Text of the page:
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Some residents to 'come home' to Fukushima nuclear disaster zone

By Yoko Wakatsuki and Paul Armstrong, CNN
February 24, 2014 -- Updated 2136 GMT (0536 HKT)
People wearing protective suits and masks ride on a bus past the crippled Fukushima Daiichi nuclear power station in Okuma, Japan, on Saturday, November 12 2012. Journalists got their first ground-level glance around the stricken facility, eying shells of reactor buildings, tons of contaminated water, and workers still scurrying to mitigate damage from a crisis that began eight months ago. People wearing protective suits and masks ride on a bus past the crippled Fukushima Daiichi nuclear power station in Okuma, Japan, on Saturday, November 12 2012. Journalists got their first ground-level glance around the stricken facility, eying shells of reactor buildings, tons of contaminated water, and workers still scurrying to mitigate damage from a crisis that began eight months ago.
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Fukushima: A closer look
Fukushima: A closer look
Fukushima: A closer look
Fukushima: A closer look
Fukushima: A closer look
Fukushima: A closer look
Fukushima: A closer look
Fukushima: A closer look
Fukushima: A closer look
Fukushima: A closer look
Fukushima: A closer look
Fukushima: A closer look
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STORY HIGHLIGHTS
  • 350 people from the Miyakoji district of Tamura city will be allowed to head home
  • 20-kilometer (12-mile) exclusion zone declared around crippled nuclear plant since 2011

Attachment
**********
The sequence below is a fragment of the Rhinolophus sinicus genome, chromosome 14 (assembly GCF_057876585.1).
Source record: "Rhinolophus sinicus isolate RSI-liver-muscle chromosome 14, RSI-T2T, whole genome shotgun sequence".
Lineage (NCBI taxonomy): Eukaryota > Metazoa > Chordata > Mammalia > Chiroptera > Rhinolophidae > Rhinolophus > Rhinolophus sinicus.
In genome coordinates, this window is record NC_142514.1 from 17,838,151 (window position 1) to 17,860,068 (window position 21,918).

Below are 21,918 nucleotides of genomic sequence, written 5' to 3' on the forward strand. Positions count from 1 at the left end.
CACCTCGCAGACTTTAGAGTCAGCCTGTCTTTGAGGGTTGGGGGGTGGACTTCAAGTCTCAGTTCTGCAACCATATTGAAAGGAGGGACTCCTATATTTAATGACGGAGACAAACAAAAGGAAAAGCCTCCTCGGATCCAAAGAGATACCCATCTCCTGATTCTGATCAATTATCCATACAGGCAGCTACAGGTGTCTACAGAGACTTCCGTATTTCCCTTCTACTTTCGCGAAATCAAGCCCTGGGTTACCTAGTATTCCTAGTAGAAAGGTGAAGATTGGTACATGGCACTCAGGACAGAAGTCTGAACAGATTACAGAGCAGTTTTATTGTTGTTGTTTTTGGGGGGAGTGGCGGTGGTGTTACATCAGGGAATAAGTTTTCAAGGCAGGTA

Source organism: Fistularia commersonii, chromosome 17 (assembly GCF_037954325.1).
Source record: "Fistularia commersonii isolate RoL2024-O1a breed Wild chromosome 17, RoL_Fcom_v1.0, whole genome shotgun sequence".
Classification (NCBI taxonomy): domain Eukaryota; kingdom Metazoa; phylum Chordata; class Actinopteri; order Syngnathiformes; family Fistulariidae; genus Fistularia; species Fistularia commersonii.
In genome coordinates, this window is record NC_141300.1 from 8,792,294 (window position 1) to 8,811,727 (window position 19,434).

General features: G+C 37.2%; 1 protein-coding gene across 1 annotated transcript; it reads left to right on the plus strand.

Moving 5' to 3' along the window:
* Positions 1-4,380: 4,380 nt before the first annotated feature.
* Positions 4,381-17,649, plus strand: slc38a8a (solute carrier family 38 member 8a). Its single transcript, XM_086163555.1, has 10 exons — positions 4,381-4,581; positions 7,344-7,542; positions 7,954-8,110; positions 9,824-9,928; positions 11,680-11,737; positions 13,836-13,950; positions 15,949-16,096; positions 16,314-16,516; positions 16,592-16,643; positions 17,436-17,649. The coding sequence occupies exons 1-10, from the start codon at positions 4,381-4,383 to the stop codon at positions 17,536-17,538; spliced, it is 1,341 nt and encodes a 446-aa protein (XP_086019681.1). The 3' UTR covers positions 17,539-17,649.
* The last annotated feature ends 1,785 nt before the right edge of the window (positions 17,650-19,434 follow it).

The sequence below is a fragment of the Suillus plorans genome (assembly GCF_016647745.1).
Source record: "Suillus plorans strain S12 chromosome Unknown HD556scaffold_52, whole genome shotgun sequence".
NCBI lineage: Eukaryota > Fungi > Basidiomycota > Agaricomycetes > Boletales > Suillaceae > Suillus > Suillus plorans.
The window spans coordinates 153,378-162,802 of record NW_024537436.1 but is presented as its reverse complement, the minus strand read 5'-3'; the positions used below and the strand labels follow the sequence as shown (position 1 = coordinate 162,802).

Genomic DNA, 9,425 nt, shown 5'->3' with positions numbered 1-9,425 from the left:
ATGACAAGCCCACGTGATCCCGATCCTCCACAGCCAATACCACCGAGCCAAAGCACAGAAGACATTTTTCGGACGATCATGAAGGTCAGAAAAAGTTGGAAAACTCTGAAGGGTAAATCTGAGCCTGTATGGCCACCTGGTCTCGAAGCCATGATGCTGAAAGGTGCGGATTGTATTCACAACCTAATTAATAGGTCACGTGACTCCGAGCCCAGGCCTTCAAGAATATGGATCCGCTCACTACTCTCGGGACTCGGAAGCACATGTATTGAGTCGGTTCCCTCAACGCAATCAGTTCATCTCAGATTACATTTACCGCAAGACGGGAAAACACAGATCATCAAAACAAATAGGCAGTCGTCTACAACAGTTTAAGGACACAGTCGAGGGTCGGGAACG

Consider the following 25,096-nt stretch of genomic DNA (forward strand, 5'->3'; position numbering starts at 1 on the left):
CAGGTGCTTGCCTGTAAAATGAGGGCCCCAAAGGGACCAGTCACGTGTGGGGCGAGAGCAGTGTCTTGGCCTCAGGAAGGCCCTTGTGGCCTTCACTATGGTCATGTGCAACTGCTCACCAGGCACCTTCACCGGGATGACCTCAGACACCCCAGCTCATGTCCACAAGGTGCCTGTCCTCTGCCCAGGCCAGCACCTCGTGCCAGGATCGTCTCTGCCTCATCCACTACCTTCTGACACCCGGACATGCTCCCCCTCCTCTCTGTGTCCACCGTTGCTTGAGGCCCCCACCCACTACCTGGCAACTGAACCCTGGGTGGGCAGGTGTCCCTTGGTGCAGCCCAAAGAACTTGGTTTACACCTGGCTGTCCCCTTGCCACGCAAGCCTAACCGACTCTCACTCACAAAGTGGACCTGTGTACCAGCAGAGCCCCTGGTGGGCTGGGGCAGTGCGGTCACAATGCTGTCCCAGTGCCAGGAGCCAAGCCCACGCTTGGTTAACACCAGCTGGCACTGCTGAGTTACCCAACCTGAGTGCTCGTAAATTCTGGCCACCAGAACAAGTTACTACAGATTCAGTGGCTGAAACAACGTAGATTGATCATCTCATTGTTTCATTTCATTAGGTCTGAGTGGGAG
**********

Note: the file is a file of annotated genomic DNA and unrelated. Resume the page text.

• Devastating earthquake and tsunami knocked out the Fukushima nuclear plant
  • Many residents remain concerned about radiation levels despite decontamination efforts

(CNN) -- Japan's government is to allow some residents around the crippled Fukushima nuclear plant to return to their homes to live for the first time since the March, 2011 disaster.

Tens of thousands of people were evacuated and a 20-kilometer (12-mile) exclusion zone declared around the plant after a devastating earthquake and tsunami triggered a reactor meltdown -- the world's worst nuclear disaster since Chernobyl in 1986 -- causing high levels of radioactive contamination.

Once bustling communities in this pocket of eastern Japan were turned into ghost towns.

Google Street View maps Fukushima nuclear ghost town

But on April 1, some 350 people from the Miyakoji district of Tamura city will be allowed to head back to their homes permanently, according to the country's Reconstruction Agency. Some 31,000 people could eventually return home, it added.

See inside Japan's damaged nuclear plant
The children of Fukushima
Nuclear plant workers claim mistreatment

The government says about 138,000 Fukushima residents are still living in temporary accommodation.

At a meeting Sunday, Miyakoji residents were told that radiation contamination levels had lowered sufficiently for their return to the area -- though some voiced concern over existing radiation levels despite decontamination efforts around some communities.

Life goes on despite uncertainty in Fukushima region

Areas are declared suitable for habitation if residents are exposed to a maximum of 20 millisieverts of radiation per year. Officials have said they would like to get radiation exposure down to one millisievert a year.

Fukushima leaks

The containment effort at the wrecked Fukushima-Daichi plant has been beset by problems, with regular reports of leaks of contaminated material. Last week, an estimated 100 metric tons of highly contaminated water flowed over a barrier around a containment tank and is being absorbed into the ground, plant operators, Tokyo Electric Power Company (TEPCO), said in a statement -- though it denied there was any leakage into the nearby Pacific Ocean.

Prime Minister Shinzo Abe's government vowed to step in to deal with the toxic water crisis at the plant that caused concern in Japan and abroad about the scale of the problem faced by TEPCO.

The leak reported Thursday is one of the largest since TEPCO reported last summer that about 300 tons of radioactive water had leaked from a tank.

Low radiation risks outside Fukushima zone, study finds

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